Once I decide to start work on an idea it moves from the Project and Ideas book to the work book. For this book I just sat down and wrote out the story in chronological order. This is a pretty messy process. I realize later in the story that I need another character and then I have to go back to the beginning of the story and figure out where they should be introduced. I realize a character is superfluous and have to go back and remove them from the beginning or merge them with another character.

I can’t say this is my usual process. Joe and Azat was completely different. With Joe and Azat I just started out drawing. I drew about two hundred pages of comics in sketchbooks without even thinking of an overarching narrative. Then I took the pieces that I had created, put them together, twisted them around, bent, pulled, pushed, poked, added and subtracted and then boiled everything down into the final plot.

Breaking It Down: Chapters

Having come up with the plot for Vengeance I broke it down into chapters. There will be eleven in total and each one will focus on one character in the story. The narration will be omniscient, but by focusing on one character at a time I will be able to withhold certain information until it’s narratively advantageous. It will also allow me to take some sideways steps while telling the story.

Breaking It Down: Pages and Panels

After breaking the book into chapters, I broke down this first chapter into panels and pages. This is really only a rough guide which is completely subject to change while I am drawing. The first chapter will be about five pages, and, hopefully, I will be able to put a finished version of it up next week.


The Sketchbook

Cole Palmer:

Chastity Brandt:

Henrietta Barks:

During all this writing I have been doing some sketching of the main characters. The main goal of these sketches is just to get comfortable drawing the faces. I don’t know about anyone else, but when I am first drawing a character there isn’t much consistency in how they look (look at the noses on the three faces of Cole Palmer in the upper right hand corner). The only way to get past this is just to draw the characters over and over again until drawing their faces becomes something like signing my signature, something I won’t mess up. Cole Palmer and Chastity Brandt are the main characters of Vengeance. Henrietta Barks isn’t going to make it past chapter one.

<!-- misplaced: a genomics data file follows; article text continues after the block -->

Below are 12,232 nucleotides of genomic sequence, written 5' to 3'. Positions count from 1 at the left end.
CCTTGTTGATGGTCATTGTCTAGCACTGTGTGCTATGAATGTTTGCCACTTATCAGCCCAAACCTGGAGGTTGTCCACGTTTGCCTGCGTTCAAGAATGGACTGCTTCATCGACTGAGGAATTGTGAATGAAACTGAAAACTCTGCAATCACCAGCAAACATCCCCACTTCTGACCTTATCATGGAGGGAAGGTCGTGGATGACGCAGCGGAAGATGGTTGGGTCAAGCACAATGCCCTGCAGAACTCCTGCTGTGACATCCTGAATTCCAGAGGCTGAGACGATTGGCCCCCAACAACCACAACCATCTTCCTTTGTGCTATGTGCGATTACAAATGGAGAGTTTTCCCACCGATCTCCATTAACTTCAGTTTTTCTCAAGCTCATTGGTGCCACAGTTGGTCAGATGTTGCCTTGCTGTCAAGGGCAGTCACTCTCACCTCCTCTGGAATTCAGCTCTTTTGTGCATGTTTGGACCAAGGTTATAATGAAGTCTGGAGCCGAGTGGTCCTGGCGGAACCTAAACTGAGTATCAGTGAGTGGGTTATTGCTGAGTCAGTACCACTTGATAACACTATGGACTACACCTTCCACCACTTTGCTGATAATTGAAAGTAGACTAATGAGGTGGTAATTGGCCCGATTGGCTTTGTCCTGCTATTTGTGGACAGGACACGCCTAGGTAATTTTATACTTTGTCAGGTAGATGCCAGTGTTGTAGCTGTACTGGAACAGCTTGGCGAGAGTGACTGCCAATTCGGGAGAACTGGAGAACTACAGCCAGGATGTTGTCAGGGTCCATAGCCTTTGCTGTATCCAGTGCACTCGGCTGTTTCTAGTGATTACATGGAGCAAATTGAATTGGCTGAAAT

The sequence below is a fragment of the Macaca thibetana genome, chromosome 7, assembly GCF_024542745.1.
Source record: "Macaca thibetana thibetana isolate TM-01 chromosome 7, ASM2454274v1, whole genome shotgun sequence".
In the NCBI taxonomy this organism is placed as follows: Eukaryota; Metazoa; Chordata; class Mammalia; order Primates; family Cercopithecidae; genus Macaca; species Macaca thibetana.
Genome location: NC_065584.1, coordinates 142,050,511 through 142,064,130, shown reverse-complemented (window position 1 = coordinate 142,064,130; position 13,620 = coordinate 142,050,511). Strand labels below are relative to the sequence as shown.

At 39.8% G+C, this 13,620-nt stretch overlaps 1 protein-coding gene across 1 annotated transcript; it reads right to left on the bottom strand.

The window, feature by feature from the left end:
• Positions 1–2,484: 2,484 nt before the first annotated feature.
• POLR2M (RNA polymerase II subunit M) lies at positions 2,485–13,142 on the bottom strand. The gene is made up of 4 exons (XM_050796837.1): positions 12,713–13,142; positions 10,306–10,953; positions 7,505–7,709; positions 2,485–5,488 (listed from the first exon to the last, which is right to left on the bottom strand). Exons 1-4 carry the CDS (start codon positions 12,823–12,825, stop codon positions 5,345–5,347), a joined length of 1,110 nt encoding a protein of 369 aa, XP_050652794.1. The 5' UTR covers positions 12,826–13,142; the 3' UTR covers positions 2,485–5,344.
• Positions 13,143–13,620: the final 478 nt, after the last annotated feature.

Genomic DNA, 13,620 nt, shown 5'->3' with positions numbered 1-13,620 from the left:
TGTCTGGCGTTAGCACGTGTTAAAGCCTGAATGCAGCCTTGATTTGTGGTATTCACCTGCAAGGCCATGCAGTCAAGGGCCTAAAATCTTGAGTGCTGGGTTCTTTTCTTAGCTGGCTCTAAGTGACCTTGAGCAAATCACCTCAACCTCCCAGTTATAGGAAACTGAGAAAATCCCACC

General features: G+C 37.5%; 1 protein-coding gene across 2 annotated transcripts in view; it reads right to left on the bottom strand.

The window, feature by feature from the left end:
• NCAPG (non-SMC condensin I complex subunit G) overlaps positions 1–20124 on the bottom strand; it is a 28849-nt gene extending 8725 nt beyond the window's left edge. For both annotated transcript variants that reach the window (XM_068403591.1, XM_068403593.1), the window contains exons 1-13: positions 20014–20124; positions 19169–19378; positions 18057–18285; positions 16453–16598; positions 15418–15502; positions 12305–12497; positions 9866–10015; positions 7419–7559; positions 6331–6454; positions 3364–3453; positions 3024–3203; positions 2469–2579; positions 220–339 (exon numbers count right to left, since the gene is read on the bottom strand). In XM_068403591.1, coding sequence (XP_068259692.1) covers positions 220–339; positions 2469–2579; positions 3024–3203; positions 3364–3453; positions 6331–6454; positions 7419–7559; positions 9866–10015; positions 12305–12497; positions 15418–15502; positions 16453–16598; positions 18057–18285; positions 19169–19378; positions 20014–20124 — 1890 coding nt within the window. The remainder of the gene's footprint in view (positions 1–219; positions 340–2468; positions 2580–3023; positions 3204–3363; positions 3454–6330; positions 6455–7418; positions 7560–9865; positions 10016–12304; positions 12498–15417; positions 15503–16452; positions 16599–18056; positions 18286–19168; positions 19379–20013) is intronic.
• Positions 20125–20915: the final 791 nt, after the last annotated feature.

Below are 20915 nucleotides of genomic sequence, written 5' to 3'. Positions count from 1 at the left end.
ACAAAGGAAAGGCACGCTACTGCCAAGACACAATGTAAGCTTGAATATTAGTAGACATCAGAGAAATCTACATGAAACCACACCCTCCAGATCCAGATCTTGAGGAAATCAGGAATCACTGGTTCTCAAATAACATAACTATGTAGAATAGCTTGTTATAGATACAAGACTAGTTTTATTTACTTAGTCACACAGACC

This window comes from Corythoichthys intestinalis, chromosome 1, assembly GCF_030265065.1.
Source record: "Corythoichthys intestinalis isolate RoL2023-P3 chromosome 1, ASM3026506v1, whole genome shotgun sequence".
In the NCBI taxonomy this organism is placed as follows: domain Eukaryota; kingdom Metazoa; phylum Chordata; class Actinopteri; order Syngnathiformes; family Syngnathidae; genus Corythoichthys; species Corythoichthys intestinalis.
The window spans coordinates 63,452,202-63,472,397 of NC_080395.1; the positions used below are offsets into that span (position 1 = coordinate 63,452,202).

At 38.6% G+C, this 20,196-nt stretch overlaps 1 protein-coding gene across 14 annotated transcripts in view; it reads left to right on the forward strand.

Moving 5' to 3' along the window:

Finished pages next week.


There is always the possibility of complete and utter failure, loss of interest, doubt, lethargy, hesitation, indecision, disgust, fear, loathing and distraction.


ROHO said…
Great process details keep them coming (taking notes...)!
VsTheBadGuys said…
OH this post is lovely in SO many ways! And I'm loving it all!!! Wishing you good times and easy struggles. Keep us posted when you have the time, need the break, or want to vent ( ;) )

Oh, I took Flower and Fade out from the NY Public Library this afternoon. They also have Joe and Azat :)
Dave M! said…
Great example of behind-the-scenes process. Character designs, sketches, notes and ramblings. Excellent! May I use this example for my Art of the Comic Book class? Too many of my "pups" don't realize that such preparation is equally time-consuming and necessary.

David Marshall, Art Guy
My Illustrations | My Illustration Friday | My Comics | Art of the Comic Book